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Rashien Cofield v. John Lempke

July 15, 2011

RASHIEN COFIELD, PETITIONER,
v.
JOHN LEMPKE, RESPONDENT.



The opinion of the court was delivered by: Michael A. Telesca United States District Judge

DECISION AND ORDER

I. Introduction

Rashien Cofield ("Cofield" or "Petitioner") brings this habeas corpus application pursuant to 28 U.S.C. § 2254 alleging that he is in Respondent's custody in violation of his federal constitutional rights. Cofield was convicted in New York State Supreme Court, Rockland County, following a guilty plea to charges of first degree attempted robbery. He was sentenced to a determinate prison term of four years, plus five years of post-release supervision.

After Petitioner was released to parole supervision, he violated the terms of his parole on April 24, 2009, by failing to report to his parole officer, failing to enter and complete a residential program, changing his residence without notifying his parole officer, and failing to maintain contact with his parole officer or the New York State Division of Parole.

On September 17, 2009, Petitioner pleaded guilty to failing to report to his parole officer, and the administrative law judge ("the ALJ") imposed a 12-month time assessment with a referral to a drug treatment program at Willard Drug Treatment Center ("Willard"). The ALJ carefully explained the terms of the agreement to Cofield:

The offer[,] sir[,] in exchange for the plea you'll be sentenced to twelve months. You will also be referred to New York State Department of Corrections['s] ninety day alternative program. If you are accepted at the program and if you complete the program then the twelve months will convert to a revoke and restore. If you are not accepted at the program or you refuse the program or you are removed for whatever reason then the twelve months is still running and the twelve months goes back to 8/8 when the warrant was lodged against you.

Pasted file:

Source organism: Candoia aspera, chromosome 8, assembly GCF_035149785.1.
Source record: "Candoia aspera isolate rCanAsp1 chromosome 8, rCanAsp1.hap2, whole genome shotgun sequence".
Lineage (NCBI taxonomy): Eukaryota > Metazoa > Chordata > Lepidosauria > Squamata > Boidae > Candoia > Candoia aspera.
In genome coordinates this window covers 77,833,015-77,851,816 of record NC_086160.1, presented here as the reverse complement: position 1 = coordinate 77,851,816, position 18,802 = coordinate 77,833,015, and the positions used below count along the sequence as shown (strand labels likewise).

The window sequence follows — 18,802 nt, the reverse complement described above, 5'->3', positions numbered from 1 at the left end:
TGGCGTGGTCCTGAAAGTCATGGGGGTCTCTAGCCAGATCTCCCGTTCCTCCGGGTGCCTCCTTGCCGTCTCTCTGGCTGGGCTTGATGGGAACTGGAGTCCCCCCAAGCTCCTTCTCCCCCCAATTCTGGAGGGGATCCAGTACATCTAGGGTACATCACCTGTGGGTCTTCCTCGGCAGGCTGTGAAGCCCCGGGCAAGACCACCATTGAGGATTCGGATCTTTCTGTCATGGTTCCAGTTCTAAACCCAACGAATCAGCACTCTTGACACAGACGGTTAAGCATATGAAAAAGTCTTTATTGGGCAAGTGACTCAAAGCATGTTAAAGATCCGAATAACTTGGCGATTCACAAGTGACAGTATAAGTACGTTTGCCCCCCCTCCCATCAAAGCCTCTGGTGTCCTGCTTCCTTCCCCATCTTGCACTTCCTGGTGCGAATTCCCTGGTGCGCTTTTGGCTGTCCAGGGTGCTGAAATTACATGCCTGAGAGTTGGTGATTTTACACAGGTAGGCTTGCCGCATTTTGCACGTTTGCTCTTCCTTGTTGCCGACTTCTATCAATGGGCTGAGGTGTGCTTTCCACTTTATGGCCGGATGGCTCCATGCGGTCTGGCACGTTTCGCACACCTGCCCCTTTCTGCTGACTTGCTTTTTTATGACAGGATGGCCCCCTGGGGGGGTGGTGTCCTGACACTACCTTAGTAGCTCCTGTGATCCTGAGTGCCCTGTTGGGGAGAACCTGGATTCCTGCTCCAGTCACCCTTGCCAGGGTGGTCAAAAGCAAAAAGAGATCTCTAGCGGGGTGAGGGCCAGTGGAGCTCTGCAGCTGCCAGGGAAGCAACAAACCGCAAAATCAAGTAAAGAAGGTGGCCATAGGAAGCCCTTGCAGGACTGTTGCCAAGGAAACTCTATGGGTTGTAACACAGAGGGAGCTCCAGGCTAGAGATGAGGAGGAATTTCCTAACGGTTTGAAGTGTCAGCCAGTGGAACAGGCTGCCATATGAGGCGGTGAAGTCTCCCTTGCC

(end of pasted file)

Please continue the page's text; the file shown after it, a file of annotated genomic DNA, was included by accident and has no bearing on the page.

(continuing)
Respondent's Exhibit ("Resp't Ex.") B at 3, 6.

Sixty-four days after his parole violation disposition was rendered, Petitioner was transferred to Downstate Correctional Facility on November 30, 2009. On December 8, 2009, 72 days after his parole violation disposition was rendered, he was accepted into Willard.

On December 15, 2009, while at Willard, Petitioner received an Inmate Misbehavior Report. On December 17, 2009, Petitioner was found guilty of creating a disturbance and refusing a direct order. Although Petitioner would have been permitted to "recycle" through the Willard program, he refused to do so. Consequently, on December 22, 2009, the Willard Evaluation Review Committee recommended that Petitioner be removed from the program because he refused to participate in it. On January 5, 2010, Cofield was transferred back to Five Points Correctional Facility where he currently is housed.

Cofield does not challenge the validity of his underlying conviction but rather argues that the New York State Department of Corrections ("DOCS") failure to timely transfer him to Willard violated his right to due process. He also contends that he had a due process right to be re-released to parole supervision after his time assessment concluded.

Respondent asserts that Petitioner's claims are unexhausted and not cognizable on habeas review. Because Cofield's petition does not present a federal constitutional question cognizable on habeas review and may be readily dismissed, the Court has exercised its discretion to bypass the exhaustion issue and deny the petition on the merits. See 28 U.S.C. § 2254(b)(2) ("An application for a writ of habeas corpus may be denied on the merits, notwithstanding the failure of the applicant to exhaust the remedies available in the courts of the state."); Boddie v. New York State Div. of Parole, 285 F. Supp.2d 421, 428 (S.D.N.Y.2003) (finding that "thorny issue" of exhaustion in parole context "need not be addressed" since underlying habeas claims were without merit).

II. Jurisdiction and Venue

By Order dated May 12, 2010, the Court (Larimer, D.J.) asked Respondent to address whether the Western District of New York is "an appropriate and/or most convenient forum for this proceeding."

In his Answer, Respondent states that this Court has jurisdiction over this matter, and that the Western District is an appropriate venue for this proceeding. Because the issues raised by this petition are largely legal rather than factual, Respondent asserts, this Court is ...


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